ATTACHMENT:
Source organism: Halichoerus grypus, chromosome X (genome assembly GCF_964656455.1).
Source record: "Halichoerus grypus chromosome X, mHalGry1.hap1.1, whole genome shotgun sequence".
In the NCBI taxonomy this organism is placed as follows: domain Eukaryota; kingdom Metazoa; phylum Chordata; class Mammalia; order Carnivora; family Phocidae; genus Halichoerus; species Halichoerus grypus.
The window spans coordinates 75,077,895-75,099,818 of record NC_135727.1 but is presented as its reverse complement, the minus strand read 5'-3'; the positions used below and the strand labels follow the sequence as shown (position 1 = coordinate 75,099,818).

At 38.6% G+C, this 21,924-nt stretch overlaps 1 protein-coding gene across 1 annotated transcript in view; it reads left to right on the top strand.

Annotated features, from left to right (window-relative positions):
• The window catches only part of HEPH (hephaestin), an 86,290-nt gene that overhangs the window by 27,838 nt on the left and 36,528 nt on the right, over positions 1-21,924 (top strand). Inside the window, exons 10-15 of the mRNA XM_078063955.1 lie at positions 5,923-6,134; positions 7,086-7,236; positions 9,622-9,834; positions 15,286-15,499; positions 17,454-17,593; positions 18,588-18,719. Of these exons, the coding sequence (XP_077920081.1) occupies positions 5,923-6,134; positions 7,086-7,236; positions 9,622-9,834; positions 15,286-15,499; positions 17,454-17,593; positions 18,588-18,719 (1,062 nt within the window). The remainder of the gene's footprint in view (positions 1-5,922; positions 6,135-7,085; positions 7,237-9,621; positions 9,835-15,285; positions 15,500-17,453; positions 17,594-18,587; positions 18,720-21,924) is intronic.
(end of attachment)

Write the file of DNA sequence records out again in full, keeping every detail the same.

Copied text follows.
Source organism: Halichoerus grypus, chromosome X (genome assembly GCF_964656455.1).
Source record: "Halichoerus grypus chromosome X, mHalGry1.hap1.1, whole genome shotgun sequence".
In the NCBI taxonomy this organism is placed as follows: domain Eukaryota; kingdom Metazoa; phylum Chordata; class Mammalia; order Carnivora; family Phocidae; genus Halichoerus; species Halichoerus grypus.
The window spans coordinates 75,077,895-75,099,818 of record NC_135727.1 but is presented as its reverse complement, the minus strand read 5'-3'; the positions used below and the strand labels follow the sequence as shown (position 1 = coordinate 75,099,818).

At 38.6% G+C, this 21,924-nt stretch overlaps 1 protein-coding gene across 1 annotated transcript in view; it reads left to right on the top strand.

Annotated features, from left to right (window-relative positions):
• The window catches only part of HEPH (hephaestin), an 86,290-nt gene that overhangs the window by 27,838 nt on the left and 36,528 nt on the right, over positions 1-21,924 (top strand). Inside the window, exons 10-15 of the mRNA XM_078063955.1 lie at positions 5,923-6,134; positions 7,086-7,236; positions 9,622-9,834; positions 15,286-15,499; positions 17,454-17,593; positions 18,588-18,719. Of these exons, the coding sequence (XP_077920081.1) occupies positions 5,923-6,134; positions 7,086-7,236; positions 9,622-9,834; positions 15,286-15,499; positions 17,454-17,593; positions 18,588-18,719 (1,062 nt within the window). The remainder of the gene's footprint in view (positions 1-5,922; positions 6,135-7,085; positions 7,237-9,621; positions 9,835-15,285; positions 15,500-17,453; positions 17,594-18,587; positions 18,720-21,924) is intronic.